Cascade Union Layout

The Cascade Union is being built under a 7 year plan, and, when completed will operate over three levels, with each level representing a different portion of North America.

At present, the lowest level has been completed with most scenery in place, and we have almost completed the build of the next level up.

The layout allows us to run long trains in realistic settings, something that most of us cannot do on our home layouts. For those of us who like the challenge of switching (delivering and picking up cars at different industries), this can also be done at the various towns along the line.

Santa Fe Passenger crossing Rocky Creek
Some Fun Facts for the layout
  • Our main layout is in two rooms totalling 12.5m by 7m (that is 41 feet by 23 feet for those that do not understand metric measurements).

  • The length of mainline (built so far) is 44 scale kilometres (27 scale miles).

  • The layout is designed as a 3 tier layout with helixes connecting the tiers.

  • The layout has been under construction for nearly 4 years, with two tiers now built.

  • The lowest tier, which has been designed to represent trackage through the Canadian provinces of Alberta and British Columbia down to the US border, has most of the scenery in place. A helix between the two tiers represents the line between the border and Spokane.

  • The middle tier, which has been designed to represent trackage from Spokane to Seattle, Washington, has had the mainline and some yards built, and some scenery now in place. A second helix connects Seattle down to Calgary on the lowest level. This helix has a twofold purpose – the first is to allow continuous running for those members who like this style of running, the second allows trains to be repositioned for operations.

  • A branch line, which is approximately 4 scale kilometres long, has also been built on the middle tier.

  • The final component of the middle tier is the construction of the major classification yard and main passenger station at Spokane.

We expect that it will require another year to complete all trackage and scenery on the middle tier.

  • The upper tier will represent trackage from Spokane to Missoula. Again, this tier will be connected, via helixes, to the middle tier.

  • The layout is DCC, using a Digikeijs 5000, operating in Digitrax mode, as the command station. There are, currently, 8 power blocks for each tier. There are 4 boosters, each providing 8 amps of power driving the power blocks. Most members use a wifi connection and an app on their phones to run their trains.

  • All track is Peco and all mainline points are powered with Tortoise motors and with servos where the Tortoise machines would be visible below the benchwork.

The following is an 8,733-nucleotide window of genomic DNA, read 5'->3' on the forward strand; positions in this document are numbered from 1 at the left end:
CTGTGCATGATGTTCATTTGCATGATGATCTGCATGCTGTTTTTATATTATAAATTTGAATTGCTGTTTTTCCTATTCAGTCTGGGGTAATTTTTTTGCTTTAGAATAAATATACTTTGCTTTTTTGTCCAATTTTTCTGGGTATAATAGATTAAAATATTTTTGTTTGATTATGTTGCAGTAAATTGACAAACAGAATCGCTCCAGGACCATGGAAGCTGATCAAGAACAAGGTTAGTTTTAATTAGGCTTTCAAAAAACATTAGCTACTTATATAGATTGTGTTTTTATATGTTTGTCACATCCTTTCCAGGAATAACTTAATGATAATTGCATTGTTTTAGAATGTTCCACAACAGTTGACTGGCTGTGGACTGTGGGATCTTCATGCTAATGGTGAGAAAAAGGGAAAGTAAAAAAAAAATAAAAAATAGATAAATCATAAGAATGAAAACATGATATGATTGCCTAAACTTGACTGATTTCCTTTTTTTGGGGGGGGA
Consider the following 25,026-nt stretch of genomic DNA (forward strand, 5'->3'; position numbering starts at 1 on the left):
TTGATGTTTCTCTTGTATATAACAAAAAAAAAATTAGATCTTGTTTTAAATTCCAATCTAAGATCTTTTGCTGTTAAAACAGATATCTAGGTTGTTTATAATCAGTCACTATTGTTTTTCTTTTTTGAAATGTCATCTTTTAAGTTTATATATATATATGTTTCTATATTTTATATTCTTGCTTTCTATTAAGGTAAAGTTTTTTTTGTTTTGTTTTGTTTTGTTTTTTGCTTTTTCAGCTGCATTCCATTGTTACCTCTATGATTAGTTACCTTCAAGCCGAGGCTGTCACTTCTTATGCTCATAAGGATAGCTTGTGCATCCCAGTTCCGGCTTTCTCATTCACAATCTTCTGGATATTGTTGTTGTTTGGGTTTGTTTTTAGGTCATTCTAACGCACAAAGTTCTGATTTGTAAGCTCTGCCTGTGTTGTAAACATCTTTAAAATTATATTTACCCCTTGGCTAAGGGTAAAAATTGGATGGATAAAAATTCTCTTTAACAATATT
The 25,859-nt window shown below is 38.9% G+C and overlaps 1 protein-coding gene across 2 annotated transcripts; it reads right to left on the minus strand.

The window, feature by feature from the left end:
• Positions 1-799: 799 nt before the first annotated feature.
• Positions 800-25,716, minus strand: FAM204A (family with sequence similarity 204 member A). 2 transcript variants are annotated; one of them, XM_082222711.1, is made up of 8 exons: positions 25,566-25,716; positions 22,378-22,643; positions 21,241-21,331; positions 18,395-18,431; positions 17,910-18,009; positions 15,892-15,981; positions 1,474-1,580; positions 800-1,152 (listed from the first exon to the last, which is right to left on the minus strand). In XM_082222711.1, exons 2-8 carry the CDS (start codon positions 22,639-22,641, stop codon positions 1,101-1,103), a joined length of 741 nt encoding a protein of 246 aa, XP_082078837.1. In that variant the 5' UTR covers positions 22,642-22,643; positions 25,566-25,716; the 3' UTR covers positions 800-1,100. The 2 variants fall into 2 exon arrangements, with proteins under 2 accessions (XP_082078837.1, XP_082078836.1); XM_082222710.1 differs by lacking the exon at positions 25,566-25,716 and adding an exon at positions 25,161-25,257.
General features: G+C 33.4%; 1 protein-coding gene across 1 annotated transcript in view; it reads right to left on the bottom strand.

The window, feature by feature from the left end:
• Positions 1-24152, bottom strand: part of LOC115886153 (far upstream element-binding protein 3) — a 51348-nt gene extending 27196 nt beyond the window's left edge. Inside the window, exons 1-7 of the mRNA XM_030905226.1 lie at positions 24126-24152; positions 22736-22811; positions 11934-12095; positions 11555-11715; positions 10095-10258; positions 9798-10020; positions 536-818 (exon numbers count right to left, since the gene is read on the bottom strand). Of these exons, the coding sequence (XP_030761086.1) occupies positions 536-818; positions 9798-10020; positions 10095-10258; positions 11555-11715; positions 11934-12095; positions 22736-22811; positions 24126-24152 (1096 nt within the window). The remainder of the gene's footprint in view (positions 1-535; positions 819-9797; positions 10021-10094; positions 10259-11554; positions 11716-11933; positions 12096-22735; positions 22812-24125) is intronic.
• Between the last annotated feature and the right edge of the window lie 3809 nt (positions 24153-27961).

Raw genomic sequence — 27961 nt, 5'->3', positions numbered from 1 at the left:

• Most members run short freight trains (between 20 and 40 cars) although some run mid size freight trains (about 60 cars). Passenger trains being run are between 10 to 15 car trains.

  • The longest train run, so far, is a 121 car coal train (the Australian modellers feel that their 150 car train has set the record, but this train was using 4 wheel wagons, so it is not the longest).

  • The layout, when all tiers have been built, will allow for operations using a full centralised control panel, as well as simple free running.

Rocky Creek Bridge

This is one of our most photographed scenes on the layout

Track Plans
Mid Level Plan - North Room
Mid Level Plan - North Room
Low Level Plan - North Room
Low Level Plan - North Room
Mid Level Plan - South Room
Mid Level Plan - South Room
Low Level Plan - South Room
Low Level Plan - South Room
Layout Design Criteria

The key criteria that we agreed upon and were applied to the final layout design are:

  • The layout had to provide for both continuous running and operations.

  • The mainline trackage to be double track capable of operating as bi-directional trackage.

  • Benchwork to be no more than 500mm front to back (although this has had to be slightly modified in some cases to meet radius criteria).

  • Aisles to be a minimum of 1m wide, and even wider where yards are placed.

  • Minimum radius of mainline trackage to be 600mm.

  • Maximum grade of mainline trackage to be 2% (so far we have actually kept this down to 1.5%).

  • Layover trackage to be provided at various points to allow trains to be parked for “coffee breaks” and these to be long enough to hold reasonably long trains (minimum 1,500 scale feet).

  • All yard operations to not impact the mainline.

  • Yards to be separated by enough trackage so that normal operating long trains are not in two yards at the same time (we wanted to be able to see the trains running through the scenery).

Views of the south room
Views of the north room

For more photos of the layout, please check out our gallery